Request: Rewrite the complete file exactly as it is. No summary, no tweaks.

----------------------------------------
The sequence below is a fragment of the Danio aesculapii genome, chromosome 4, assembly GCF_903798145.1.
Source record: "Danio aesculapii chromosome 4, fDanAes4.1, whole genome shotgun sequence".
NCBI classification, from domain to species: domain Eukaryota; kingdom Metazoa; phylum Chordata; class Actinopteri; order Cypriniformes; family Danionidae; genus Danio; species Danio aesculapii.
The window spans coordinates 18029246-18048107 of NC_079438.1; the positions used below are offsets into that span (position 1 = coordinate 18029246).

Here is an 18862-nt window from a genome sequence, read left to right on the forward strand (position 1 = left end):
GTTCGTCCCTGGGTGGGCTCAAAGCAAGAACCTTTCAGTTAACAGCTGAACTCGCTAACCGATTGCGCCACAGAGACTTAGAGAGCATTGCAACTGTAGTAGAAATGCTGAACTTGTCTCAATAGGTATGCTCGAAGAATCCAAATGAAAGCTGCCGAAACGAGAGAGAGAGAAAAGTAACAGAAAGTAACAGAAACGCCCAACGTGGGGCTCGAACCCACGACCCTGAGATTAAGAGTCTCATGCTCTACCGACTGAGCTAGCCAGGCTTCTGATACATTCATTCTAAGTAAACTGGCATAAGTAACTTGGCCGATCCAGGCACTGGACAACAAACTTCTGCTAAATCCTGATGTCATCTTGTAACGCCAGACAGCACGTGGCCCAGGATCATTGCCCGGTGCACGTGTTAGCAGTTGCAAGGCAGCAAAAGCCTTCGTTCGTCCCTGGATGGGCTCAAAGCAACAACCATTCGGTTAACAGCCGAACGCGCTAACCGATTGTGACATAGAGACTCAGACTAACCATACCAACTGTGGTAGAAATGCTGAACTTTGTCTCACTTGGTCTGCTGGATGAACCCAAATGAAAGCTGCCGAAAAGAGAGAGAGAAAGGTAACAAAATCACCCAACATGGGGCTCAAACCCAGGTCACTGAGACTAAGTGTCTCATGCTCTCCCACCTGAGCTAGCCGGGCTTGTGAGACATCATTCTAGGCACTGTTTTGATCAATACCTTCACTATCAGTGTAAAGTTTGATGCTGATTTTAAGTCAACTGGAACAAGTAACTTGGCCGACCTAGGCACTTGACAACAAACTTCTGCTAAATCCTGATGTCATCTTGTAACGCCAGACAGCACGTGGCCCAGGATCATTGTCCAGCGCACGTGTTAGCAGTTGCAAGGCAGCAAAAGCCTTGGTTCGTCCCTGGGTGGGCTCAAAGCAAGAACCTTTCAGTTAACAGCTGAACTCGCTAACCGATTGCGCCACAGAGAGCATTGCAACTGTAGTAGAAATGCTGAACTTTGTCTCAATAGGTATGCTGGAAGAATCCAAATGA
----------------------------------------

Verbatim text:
The sequence below is a fragment of the Danio aesculapii genome, chromosome 4, assembly GCF_903798145.1.
Source record: "Danio aesculapii chromosome 4, fDanAes4.1, whole genome shotgun sequence".
NCBI classification, from domain to species: domain Eukaryota; kingdom Metazoa; phylum Chordata; class Actinopteri; order Cypriniformes; family Danionidae; genus Danio; species Danio aesculapii.
The window spans coordinates 18029246-18048107 of NC_079438.1; the positions used below are offsets into that span (position 1 = coordinate 18029246).

Here is an 18862-nt window from a genome sequence, read left to right on the forward strand (position 1 = left end):
GTTCGTCCCTGGGTGGGCTCAAAGCAAGAACCTTTCAGTTAACAGCTGAACTCGCTAACCGATTGCGCCACAGAGACTTAGAGAGCATTGCAACTGTAGTAGAAATGCTGAACTTGTCTCAATAGGTATGCTCGAAGAATCCAAATGAAAGCTGCCGAAACGAGAGAGAGAGAAAAGTAACAGAAAGTAACAGAAACGCCCAACGTGGGGCTCGAACCCACGACCCTGAGATTAAGAGTCTCATGCTCTACCGACTGAGCTAGCCAGGCTTCTGATACATTCATTCTAAGTAAACTGGCATAAGTAACTTGGCCGATCCAGGCACTGGACAACAAACTTCTGCTAAATCCTGATGTCATCTTGTAACGCCAGACAGCACGTGGCCCAGGATCATTGCCCGGTGCACGTGTTAGCAGTTGCAAGGCAGCAAAAGCCTTCGTTCGTCCCTGGATGGGCTCAAAGCAACAACCATTCGGTTAACAGCCGAACGCGCTAACCGATTGTGACATAGAGACTCAGACTAACCATACCAACTGTGGTAGAAATGCTGAACTTTGTCTCACTTGGTCTGCTGGATGAACCCAAATGAAAGCTGCCGAAAAGAGAGAGAGAAAGGTAACAAAATCACCCAACATGGGGCTCAAACCCAGGTCACTGAGACTAAGTGTCTCATGCTCTCCCACCTGAGCTAGCCGGGCTTGTGAGACATCATTCTAGGCACTGTTTTGATCAATACCTTCACTATCAGTGTAAAGTTTGATGCTGATTTTAAGTCAACTGGAACAAGTAACTTGGCCGACCTAGGCACTTGACAACAAACTTCTGCTAAATCCTGATGTCATCTTGTAACGCCAGACAGCACGTGGCCCAGGATCATTGTCCAGCGCACGTGTTAGCAGTTGCAAGGCAGCAAAAGCCTTGGTTCGTCCCTGGGTGGGCTCAAAGCAAGAACCTTTCAGTTAACAGCTGAACTCGCTAACCGATTGCGCCACAGAGAGCATTGCAACTGTAGTAGAAATGCTGAACTTTGTCTCAATAGGTATGCTGGAAGAATCCAAATGA